Nothing screams, “I have a problem,” like jumping into a hot shower only to find out that the water is ice cold. Hot water heaters — both electric and gas — can have an array of problems. Here’s how you know if your water heater is in trouble.
When a water heater does not retain heat and the water cools, there could be a few issues going on. First, water heaters have a thermostat that tells the heater when to turn on and off. If the thermostat is faulty, the water heater will not know when to turn on the heater. The flip side of thermostat problems can result in water that is too hot to be safe.
Another problem that causes lukewarm or cold water is a faulty main burner. In this case, when the thermostat tells the main burner (on gas water heaters) to ignite, it fails. The cause could be a blockage, such as dust or rust, that prevents the main burner from staying lit. Either way, you should call a plumber.
Sometimes there are loud banging noises that come from inside the water heater. Rest assured, it’s not a gremlin. Most likely it’s sediment caused by hard water deposits. One solution could be to flush the water heater and remove the sedimentation. If instead the problem is rusty pieces of metal floating around in there, you probably need a new water heater.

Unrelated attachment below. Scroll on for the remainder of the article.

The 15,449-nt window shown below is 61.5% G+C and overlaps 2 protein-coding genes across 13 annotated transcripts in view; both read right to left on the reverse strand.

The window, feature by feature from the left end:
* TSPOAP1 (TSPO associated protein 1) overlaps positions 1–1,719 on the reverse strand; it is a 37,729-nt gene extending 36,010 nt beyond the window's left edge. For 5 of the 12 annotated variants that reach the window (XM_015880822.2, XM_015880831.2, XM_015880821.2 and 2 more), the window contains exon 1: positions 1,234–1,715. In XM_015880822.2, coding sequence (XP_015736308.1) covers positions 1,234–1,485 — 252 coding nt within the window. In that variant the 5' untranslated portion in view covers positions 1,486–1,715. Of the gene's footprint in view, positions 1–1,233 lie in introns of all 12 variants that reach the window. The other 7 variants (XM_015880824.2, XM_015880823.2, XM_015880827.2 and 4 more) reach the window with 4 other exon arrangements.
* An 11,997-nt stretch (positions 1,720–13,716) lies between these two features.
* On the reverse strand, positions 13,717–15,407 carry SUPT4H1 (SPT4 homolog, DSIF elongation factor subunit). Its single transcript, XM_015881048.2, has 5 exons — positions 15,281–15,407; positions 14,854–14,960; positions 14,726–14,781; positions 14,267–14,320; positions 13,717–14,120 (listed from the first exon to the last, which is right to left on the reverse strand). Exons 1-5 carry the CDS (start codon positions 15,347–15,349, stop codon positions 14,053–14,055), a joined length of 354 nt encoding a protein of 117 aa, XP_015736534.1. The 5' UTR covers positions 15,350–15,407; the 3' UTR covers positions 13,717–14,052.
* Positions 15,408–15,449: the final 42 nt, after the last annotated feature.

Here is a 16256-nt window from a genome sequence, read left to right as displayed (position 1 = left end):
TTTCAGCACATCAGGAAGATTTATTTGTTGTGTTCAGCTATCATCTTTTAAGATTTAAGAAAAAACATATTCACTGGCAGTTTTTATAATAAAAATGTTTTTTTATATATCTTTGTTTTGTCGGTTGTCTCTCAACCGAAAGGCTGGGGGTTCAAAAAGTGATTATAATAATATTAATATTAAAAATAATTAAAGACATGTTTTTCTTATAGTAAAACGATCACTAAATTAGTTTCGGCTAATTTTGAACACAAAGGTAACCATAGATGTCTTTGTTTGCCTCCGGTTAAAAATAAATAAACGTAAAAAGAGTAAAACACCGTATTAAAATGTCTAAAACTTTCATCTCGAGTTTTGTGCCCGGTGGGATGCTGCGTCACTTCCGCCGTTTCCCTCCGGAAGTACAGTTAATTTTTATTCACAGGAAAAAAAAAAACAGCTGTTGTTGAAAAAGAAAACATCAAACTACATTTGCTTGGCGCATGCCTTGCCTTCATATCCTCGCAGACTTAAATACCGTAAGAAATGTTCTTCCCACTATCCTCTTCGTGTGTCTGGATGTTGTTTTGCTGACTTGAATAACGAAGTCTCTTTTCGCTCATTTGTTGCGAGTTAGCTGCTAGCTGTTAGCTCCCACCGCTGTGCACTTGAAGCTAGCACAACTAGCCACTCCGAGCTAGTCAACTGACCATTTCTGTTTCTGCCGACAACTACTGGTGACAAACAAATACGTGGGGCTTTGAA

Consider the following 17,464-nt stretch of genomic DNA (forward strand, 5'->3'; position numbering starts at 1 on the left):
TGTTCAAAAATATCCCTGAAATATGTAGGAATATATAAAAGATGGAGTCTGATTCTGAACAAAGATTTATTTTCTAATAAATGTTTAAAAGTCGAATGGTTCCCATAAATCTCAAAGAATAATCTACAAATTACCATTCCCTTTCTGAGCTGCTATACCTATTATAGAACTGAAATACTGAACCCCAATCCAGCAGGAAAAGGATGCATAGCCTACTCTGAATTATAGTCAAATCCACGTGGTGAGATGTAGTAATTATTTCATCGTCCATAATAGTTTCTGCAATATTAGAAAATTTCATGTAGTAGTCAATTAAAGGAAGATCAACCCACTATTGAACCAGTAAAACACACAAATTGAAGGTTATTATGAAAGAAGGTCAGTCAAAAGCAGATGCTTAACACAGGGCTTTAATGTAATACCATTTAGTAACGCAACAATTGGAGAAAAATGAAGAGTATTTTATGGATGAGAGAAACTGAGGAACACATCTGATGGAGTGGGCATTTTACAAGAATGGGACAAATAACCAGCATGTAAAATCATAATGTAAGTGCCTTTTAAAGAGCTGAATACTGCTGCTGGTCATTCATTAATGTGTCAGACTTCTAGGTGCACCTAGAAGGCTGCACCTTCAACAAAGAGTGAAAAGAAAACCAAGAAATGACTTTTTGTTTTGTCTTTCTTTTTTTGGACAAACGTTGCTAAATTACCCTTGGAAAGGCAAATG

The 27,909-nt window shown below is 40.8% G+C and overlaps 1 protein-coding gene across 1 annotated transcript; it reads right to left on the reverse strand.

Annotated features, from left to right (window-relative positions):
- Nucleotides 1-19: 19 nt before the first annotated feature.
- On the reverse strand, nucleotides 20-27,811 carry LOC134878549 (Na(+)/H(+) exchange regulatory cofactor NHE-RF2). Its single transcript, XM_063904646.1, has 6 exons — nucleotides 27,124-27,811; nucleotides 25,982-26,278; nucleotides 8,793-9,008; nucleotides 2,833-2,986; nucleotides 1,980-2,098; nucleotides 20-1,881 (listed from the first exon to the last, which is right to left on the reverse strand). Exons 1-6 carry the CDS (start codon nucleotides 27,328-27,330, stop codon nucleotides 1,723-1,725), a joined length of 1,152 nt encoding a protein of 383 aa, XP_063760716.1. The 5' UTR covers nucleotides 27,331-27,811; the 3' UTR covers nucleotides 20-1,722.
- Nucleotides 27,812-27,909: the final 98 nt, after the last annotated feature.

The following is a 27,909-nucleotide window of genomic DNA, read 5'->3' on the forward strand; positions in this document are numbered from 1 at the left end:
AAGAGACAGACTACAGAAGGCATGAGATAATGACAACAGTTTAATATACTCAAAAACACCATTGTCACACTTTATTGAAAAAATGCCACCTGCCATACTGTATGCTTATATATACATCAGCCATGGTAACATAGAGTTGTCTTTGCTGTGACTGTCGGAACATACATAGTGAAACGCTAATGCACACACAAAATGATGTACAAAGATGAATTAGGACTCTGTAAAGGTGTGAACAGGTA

When you have heavy rain or storms your water might have a slightly brownish tint to it if the water source is upset enough to raise turbidity. If the problem is constant, though, the likely culprit is the anode rod(s) inside of the water heater. These erode over time and can stain the water in the tank dark brown. Replacement of these rods is doable, but the cost is usually around $300 and requires a plumber.
It pays to have someone qualified come out and clean your water heater. A lot of debris and dust can gather under the water heater and cause problems. One of the main reasons that the main burner fails to light or stay lit is due to debris clogging the gas emitter. Simple and routine cleaning helps keep dust and debris away from the main burner so that heating issues are minimal. Another chore you should add to your list is to inspect the burner to make sure it’s working correctly. You also should flush the unit at least annually to get rid of any debris that has accumulated in the tank.
Annual cleanings also help you understand how much life your water heater has left in it. The gas ones typically last for about 10 years. Staying informed about the life-expectancy of your water heater allows you to avoid emergency plumbing calls. Plus, you can make a more informed decision about when to replace the water heating unit.
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